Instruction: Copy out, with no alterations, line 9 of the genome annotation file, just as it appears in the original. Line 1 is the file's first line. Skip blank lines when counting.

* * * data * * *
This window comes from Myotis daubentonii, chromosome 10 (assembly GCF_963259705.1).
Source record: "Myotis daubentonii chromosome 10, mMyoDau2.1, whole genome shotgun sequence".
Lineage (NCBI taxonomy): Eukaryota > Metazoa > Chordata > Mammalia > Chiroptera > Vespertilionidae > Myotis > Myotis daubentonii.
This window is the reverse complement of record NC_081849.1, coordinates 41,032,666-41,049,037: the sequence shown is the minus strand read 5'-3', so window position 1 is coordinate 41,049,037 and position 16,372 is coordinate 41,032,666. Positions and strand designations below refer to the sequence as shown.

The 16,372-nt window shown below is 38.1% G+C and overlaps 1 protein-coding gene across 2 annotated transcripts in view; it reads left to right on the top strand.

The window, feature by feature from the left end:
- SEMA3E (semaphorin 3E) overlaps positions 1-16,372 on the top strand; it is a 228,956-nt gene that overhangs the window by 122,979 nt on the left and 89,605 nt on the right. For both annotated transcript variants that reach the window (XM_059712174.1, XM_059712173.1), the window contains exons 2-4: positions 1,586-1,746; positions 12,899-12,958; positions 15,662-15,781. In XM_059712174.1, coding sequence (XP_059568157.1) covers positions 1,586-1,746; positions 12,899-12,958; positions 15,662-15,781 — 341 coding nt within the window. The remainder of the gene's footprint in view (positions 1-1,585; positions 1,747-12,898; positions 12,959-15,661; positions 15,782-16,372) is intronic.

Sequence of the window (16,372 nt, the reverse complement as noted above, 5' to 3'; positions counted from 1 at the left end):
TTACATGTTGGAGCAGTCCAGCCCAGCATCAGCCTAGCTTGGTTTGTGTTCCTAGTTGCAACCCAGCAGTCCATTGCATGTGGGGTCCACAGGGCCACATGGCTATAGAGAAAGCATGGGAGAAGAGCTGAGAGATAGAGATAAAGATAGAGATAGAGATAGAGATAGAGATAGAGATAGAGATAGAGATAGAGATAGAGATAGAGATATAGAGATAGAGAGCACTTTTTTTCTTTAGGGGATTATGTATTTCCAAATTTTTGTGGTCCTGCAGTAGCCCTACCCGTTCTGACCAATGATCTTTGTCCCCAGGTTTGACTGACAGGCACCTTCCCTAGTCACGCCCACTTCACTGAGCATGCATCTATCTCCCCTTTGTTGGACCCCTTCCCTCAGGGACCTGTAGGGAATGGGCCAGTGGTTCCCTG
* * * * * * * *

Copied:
TTACATGTTGGAGCAGTCCAGCCCAGCATCAGCCTAGCTTGGTTTGTGTTCCTAGTTGCAACCCAGCAGTCCATTGCATGTGGGGTCCACAGGGCCACATGGCTATAGAGAAAGCATGGGAGAAGAGCTGAGAGATAGAGATAAAGATAGAGATAGAGATAGAGATAGAGATAGAGATAGAGATAGAGATAGAGATAGAGATAGAGATATAGAGATAGAGAGCACTTTTTTTCTTTAGGGGATTATGTATTTCCAAATTTTTGTGGTCCTGCAGTAGCCCTACCCGTTCTGACCAATGATCTTTGTCCCCAGGTTTGACTGACAGGCACCTTCCCTAGTCACGCCCACTTCACTGAGCATGCATCTATCTCCCCTTTGTTGGACCCCTTCCCTCAGGGACCTGTAGGGAATGGGCCAGTGGTTCCCTG